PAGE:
Sex Ratio and India
- 17 Nov 2020
- 5 min read
Why in News
According to the 2018 report on “vital statistics of India based on the Civil Registration System”, Arunachal Pradesh recorded the best sex ratio at birth in the country while Manipur recorded the worst sex ratio at birth.
- The report was published by the Registrar General of India.
- Sex ratio at birth is number of females born per thousand males. It is an important indicator to map the gender gap of a population.
Registrar General of India
- Registrar General of India was founded in 1961 by the Government of India under the Ministry of Home Affairs.
- It arranges, conducts and analyses the results of the demographic surveys of India including Census of India and Linguistic Survey of India.
- The position of Registrar is usually held by a civil servant holding the rank of Joint Secretary.
- Civil Registration System (CRS) in India is the unified process of continuous, permanent, compulsory and universal recording of the vital events (births, deaths, stillbirths) and characteristics thereof. The data generated through a complete and up-to-date CRS is essential for socio-economic planning.
- Arunachal Pradesh recorded 1,084 females born per thousand males, followed by Nagaland (965), Mizoram (964), Kerala (963).
- The worst sex ratio was reported in Manipur (757), Lakshadweep (839) and Daman & Diu (877), Punjab (896) and Gujarat (896).
- Delhi recorded a sex ratio of 929, Haryana - 914.
- The ratio was determined on the basis of data provided by 30 States and Union Territories as the requisite information from six States namely Bihar, Jharkhand, Maharashtra, Sikkim, Uttar Pradesh and West Bengal is not available.
- Major states are states with populations 10 million and above as per the 2011 Census.
- The Sample Registration System (SRS) Report 2018 shows that sex ratio at birth in India, declined marginally from 906 in 2011 to 899 in 2018.
- Contrary to popular perception, India’s sex ratio at birth declined even as per capita income increased nearly 10 times over the last 65 years, according to an IndiaSpend analysis of government data.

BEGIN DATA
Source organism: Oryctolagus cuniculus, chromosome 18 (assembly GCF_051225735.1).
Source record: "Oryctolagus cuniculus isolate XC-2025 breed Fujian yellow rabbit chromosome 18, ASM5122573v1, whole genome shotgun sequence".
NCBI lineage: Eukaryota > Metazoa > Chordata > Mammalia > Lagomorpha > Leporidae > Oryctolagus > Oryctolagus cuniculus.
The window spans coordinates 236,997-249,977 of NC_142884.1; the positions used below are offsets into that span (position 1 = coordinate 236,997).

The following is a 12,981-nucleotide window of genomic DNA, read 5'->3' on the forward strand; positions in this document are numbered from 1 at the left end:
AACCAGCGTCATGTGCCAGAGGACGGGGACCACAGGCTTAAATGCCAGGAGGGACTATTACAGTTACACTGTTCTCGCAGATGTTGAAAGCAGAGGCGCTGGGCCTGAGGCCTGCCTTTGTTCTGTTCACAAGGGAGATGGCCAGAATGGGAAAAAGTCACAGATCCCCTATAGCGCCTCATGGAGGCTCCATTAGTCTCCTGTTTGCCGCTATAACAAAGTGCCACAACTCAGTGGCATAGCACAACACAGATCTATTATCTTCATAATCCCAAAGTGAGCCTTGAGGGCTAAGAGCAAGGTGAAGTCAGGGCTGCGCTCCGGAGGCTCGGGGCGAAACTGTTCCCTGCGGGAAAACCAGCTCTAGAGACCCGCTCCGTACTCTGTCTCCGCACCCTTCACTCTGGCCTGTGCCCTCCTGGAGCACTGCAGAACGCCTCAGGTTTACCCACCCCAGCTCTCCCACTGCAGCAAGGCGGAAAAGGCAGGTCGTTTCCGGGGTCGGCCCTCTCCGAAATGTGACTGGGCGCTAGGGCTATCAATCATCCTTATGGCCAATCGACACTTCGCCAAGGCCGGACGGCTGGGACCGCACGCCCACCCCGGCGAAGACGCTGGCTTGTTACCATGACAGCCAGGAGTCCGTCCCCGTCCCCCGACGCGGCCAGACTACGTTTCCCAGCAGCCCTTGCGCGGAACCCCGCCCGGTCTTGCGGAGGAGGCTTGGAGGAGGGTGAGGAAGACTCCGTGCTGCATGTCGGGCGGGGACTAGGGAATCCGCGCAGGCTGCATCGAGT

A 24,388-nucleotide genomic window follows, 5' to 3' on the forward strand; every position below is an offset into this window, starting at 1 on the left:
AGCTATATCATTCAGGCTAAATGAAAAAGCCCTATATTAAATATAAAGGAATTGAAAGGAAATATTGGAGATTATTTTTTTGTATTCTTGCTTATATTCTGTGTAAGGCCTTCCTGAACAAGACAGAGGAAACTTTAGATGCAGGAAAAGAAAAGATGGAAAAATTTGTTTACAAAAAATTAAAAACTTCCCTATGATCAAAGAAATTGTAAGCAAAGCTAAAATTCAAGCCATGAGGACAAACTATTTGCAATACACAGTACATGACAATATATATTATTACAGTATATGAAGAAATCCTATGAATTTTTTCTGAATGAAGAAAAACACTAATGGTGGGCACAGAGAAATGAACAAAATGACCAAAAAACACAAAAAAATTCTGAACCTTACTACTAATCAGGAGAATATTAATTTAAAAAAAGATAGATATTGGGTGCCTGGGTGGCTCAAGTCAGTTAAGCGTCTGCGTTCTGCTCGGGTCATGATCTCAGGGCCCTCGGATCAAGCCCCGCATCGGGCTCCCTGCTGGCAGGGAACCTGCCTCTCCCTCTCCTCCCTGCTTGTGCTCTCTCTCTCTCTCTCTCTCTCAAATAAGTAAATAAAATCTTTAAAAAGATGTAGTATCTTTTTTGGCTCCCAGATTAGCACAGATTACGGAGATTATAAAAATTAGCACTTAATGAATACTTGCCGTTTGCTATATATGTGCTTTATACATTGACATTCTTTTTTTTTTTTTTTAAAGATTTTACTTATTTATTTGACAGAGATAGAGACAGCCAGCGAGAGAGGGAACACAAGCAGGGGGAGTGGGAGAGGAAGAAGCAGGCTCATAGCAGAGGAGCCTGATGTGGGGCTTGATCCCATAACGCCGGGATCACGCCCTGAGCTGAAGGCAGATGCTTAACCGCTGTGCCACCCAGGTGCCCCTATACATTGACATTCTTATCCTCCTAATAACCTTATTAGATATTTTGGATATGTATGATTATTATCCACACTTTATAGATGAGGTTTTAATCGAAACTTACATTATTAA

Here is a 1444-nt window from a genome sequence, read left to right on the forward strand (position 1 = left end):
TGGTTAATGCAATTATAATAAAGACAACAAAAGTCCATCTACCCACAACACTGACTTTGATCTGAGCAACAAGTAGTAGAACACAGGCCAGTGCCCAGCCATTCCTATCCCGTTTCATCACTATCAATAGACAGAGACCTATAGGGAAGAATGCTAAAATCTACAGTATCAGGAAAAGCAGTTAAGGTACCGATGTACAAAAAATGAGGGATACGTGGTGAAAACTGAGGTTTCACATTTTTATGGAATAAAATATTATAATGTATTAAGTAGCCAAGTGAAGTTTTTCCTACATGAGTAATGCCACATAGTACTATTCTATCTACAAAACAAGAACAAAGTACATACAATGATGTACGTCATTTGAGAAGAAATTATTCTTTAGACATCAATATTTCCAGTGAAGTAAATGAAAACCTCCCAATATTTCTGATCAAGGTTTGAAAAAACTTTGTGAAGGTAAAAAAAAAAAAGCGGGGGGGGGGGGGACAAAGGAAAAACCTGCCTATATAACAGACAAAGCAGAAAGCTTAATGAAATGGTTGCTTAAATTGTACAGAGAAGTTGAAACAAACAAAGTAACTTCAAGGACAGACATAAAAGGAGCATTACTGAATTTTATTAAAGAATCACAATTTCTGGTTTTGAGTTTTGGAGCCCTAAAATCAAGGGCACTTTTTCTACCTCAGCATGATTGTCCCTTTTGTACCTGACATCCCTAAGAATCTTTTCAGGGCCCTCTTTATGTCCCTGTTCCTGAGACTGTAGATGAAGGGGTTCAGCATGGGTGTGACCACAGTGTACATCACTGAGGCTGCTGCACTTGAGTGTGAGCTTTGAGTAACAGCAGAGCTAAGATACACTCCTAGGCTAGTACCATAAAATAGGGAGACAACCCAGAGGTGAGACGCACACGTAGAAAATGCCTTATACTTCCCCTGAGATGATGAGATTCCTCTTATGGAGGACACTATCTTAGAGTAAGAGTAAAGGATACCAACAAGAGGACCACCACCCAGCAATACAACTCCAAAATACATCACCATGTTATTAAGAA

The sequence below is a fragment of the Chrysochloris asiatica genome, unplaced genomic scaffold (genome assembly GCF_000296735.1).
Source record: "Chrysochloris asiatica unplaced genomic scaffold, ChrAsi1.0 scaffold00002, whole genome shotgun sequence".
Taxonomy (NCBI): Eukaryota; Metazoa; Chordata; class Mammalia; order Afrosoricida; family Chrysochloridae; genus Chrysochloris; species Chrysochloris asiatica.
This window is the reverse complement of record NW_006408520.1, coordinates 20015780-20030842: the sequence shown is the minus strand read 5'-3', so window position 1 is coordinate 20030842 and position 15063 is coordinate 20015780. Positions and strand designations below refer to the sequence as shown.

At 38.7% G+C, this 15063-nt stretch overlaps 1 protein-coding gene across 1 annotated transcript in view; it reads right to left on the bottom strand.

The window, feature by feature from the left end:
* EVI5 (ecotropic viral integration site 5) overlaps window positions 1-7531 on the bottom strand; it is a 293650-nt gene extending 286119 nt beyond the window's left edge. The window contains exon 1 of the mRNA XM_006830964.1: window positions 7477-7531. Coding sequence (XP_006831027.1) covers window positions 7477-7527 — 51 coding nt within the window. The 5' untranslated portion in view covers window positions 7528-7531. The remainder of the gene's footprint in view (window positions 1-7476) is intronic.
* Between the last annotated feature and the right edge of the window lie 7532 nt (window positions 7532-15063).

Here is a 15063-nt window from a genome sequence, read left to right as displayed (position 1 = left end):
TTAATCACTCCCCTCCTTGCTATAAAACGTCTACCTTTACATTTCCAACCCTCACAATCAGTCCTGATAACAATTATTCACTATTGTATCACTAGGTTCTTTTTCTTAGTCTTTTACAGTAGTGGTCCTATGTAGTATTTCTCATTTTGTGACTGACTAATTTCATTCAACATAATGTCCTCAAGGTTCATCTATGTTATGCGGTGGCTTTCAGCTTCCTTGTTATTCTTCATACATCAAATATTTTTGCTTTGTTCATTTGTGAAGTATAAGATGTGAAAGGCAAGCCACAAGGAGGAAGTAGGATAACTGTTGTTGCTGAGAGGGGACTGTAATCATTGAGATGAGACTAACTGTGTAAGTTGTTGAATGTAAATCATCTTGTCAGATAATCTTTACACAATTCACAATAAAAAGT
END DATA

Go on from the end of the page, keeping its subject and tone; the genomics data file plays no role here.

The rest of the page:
- This could be because rising income, which results in increased literacy, makes it easier for families to access sex-selective procedures.
- Issues Related to Lower Sex Ratio at Birth:
- Prof. Amartya Kumar Sen, in his world famous article “Missing Women‟ has statistically proved that during the last century, 100 million women have been missing in south Asia.
- This is due to discrimination leading to death, experienced by them from womb to tomb in their life cycles.
- An adverse child sex ratio is also reflected in the distorted gender makeup of the entire population.
- Distortion in the Marriage System:
- Adverse ratio results in a gross imbalance in the number of men and women and its inevitable impact on marriage systems as well as other harms to women.
- In India, some villages in Haryana and Punjab have such poor sex ratios that men “import” brides from other States. This is often accompanied by the exploitation of these brides.
- There are concerns that skewed sex ratios lead to more violence against both men and women, as well as human-trafficking.
- Bringing Behavioural Change:
- Increasing female education and economic prosperity help to improve the ratio. In this pursuit, the government’s Beti-Bachao Beti Padhao Campaign has achieved remarkable success in bringing behavioural change in the society.
- Sensitizing Youth:
- There is an urgent need to reach young people for reproductive health education and services as well as to cultivate gender equity norms.
- For this, the services of Accredited Social Health Activist (ASHA) can be leveraged, especially in rural areas.
- Stringent Enforcement of Law:
- India must implement the Pre-Conception and Pre-Natal Diagnostic Techniques (PCPNDT) Act, 1994 more stringently and dedicate more resources to fighting the preference for boys.
- In this context, the Drugs Technical Advisory Board decision to include ultrasound machines in the Drugs and Cosmetics Act, 1940 is a step in the right direction.